Army National Guard unit trains with FCS micro unmanned vehicle

HUNTSVILLE, Ala.–Members of the 56th Stryker Brigade Combat Team of the Pennsylvania Army National Guard are the first warfighters to train with a gasoline-powered, micro air vehicle (gMAV) prior to their deployment to Iraq this month.

Jan 1st, 2009
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By Courtney E. Howard

HUNTSVILLE, Ala.–Members of the 56th Stryker Brigade Combat Team of the Pennsylvania Army National Guard are the first warfighters to train with a gasoline-powered, micro air vehicle (gMAV) prior to their deployment to Iraq this month.

The man-packable gMAV captures still and video imagery for precise targeting, surveillance, reconnaissance, and convoy-protection applications. Its hover and stare capability is unique to Army and Air Force UAV inventories.

The gMAV is the predecessor to the Future Combat System (FCS) program's Class I unmanned air vehicle (UAV), expected to be fielded to Infantry Brigade Combat Teams in 2011. The Class I UAV is under evaluation with the Army's Evaluation Task Force at Fort Bliss, Texas.

“This fielding is unique, as the 56th Stryker Brigade represents the first National Guard Unit to use FCS-developed unmanned air vehicles,” says Army Major Gregg Dellert, FCS assistant product manager for micro air vehicle and Class I Block Zero unmanned air vehicles.

The 56th Stryker Brigade Combat Team will replace a portion of the 2/25th Stryker Brigade, currently deployed in Iraq. Dellert is training 10 Guardsmen from 56th Stryker Brigade on gMAV fundamentals and field use. Once deployed, these soldiers will train gMAV operators on the battlefield. The 56th Stryker Brigade will gain the use of 15 gMAVs.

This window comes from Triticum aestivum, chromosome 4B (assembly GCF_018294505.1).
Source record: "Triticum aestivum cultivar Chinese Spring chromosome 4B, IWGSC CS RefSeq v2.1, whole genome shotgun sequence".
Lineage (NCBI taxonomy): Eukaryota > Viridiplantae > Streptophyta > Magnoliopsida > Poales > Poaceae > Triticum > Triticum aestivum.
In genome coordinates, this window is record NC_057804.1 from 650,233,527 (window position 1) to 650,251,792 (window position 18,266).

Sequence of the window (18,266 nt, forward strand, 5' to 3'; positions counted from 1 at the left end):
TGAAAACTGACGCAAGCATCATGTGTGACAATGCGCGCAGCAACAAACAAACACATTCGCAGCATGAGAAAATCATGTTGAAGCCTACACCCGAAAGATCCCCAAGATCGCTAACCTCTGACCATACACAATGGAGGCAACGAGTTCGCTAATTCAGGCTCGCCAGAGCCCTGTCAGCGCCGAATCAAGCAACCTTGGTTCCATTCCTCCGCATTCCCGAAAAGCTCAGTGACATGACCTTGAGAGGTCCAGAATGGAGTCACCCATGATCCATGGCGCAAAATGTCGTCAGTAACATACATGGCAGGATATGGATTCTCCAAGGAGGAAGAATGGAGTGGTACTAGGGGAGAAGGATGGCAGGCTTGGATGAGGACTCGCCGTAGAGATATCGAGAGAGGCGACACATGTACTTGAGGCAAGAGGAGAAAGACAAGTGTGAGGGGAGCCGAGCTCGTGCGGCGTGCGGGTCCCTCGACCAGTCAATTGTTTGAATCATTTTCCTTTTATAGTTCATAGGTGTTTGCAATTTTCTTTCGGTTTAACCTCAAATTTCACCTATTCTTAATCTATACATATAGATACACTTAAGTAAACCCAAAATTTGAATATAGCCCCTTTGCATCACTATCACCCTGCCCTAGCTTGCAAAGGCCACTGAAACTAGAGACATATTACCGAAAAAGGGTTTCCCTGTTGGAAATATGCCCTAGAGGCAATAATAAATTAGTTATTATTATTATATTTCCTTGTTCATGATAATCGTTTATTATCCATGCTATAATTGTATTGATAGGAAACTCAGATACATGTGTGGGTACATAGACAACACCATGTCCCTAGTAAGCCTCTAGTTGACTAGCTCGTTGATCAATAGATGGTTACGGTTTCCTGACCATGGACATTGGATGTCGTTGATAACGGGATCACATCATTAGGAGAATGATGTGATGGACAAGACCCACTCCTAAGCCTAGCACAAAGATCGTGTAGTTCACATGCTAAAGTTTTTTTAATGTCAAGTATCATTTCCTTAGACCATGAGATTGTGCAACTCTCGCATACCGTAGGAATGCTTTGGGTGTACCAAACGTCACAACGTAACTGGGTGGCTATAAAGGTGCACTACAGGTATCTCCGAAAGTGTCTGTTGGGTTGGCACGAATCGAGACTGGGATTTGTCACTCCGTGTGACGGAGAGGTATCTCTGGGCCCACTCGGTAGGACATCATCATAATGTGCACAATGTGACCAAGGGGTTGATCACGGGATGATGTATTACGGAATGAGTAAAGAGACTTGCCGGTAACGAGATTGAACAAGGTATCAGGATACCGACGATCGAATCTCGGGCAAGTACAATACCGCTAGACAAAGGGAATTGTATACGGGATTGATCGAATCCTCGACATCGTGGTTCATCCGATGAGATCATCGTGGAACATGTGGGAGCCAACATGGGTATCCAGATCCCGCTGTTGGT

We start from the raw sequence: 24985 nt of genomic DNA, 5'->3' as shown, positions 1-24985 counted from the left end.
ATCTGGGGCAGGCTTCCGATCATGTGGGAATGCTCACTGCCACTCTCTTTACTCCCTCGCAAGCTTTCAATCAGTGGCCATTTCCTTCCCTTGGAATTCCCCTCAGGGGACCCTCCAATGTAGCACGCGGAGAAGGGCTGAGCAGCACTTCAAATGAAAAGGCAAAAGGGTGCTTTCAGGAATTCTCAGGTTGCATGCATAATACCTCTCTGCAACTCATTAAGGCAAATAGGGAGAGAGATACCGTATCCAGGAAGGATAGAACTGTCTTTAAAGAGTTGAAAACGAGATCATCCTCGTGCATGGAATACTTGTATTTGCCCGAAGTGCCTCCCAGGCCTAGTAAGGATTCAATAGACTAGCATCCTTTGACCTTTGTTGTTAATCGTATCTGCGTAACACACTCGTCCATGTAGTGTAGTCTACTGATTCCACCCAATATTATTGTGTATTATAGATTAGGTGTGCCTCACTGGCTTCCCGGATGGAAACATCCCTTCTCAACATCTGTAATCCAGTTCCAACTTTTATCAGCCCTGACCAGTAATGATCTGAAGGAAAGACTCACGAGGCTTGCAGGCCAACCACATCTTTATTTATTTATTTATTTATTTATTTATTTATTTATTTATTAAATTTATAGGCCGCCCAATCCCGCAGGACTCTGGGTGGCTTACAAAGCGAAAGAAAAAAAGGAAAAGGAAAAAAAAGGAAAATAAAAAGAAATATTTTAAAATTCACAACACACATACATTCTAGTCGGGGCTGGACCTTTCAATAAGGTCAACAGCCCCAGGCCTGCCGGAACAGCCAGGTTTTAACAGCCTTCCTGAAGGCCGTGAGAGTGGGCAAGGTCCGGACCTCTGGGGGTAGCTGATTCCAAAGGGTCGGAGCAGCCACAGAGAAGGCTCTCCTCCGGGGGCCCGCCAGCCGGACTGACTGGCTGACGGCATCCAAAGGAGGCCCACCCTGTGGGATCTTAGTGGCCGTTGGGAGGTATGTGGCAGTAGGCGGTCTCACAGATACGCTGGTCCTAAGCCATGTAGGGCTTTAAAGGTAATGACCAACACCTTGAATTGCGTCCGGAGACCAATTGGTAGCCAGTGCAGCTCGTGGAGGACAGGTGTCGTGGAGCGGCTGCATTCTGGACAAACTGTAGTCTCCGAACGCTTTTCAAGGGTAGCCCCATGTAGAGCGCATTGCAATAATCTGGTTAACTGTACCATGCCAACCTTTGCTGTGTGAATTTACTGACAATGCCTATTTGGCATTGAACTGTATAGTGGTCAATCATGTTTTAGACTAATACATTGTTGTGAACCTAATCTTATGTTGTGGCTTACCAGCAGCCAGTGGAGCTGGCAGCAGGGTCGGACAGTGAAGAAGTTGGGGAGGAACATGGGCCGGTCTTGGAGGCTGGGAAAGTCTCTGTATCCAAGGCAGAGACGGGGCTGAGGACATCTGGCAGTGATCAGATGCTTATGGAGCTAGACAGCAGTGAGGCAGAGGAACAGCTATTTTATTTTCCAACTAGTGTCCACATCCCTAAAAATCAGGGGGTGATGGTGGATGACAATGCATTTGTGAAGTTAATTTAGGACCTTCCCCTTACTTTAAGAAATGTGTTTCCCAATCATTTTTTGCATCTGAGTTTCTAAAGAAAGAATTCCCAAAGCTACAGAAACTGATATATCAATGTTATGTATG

The gasoline-powered, micro air vehicle (gMAV) assists warfighters in the field with surveillance, reconnaissance, targeting, and convoy protection.
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“The 2/25th Stryker Brigade has been using the gMAV for some time now, but we expect to gain new insight from the fresh user perspective the guard unit will bring,” Dellert explains. In fact, officials expect National Guard soldiers will find new and innovative ways to use the gMAV in theater.

“In terms of both the future development of the gMAV and the FCS Class I UAV, having a fresh set of eyes will prove very useful,” adds Dellert. “These National Guard Soldiers will help our FCS developers make sure that future versions of these UAVs will have all capabilities required for robust mission sets.”

The gMAV, which began as a Defense Advanced Research Projects Agency (DARPA) initiative, has been used in theater by a U.S. Navy joint task force ordnance explosive disposal unit.

For additional information, visit www.army.mil/fcs.

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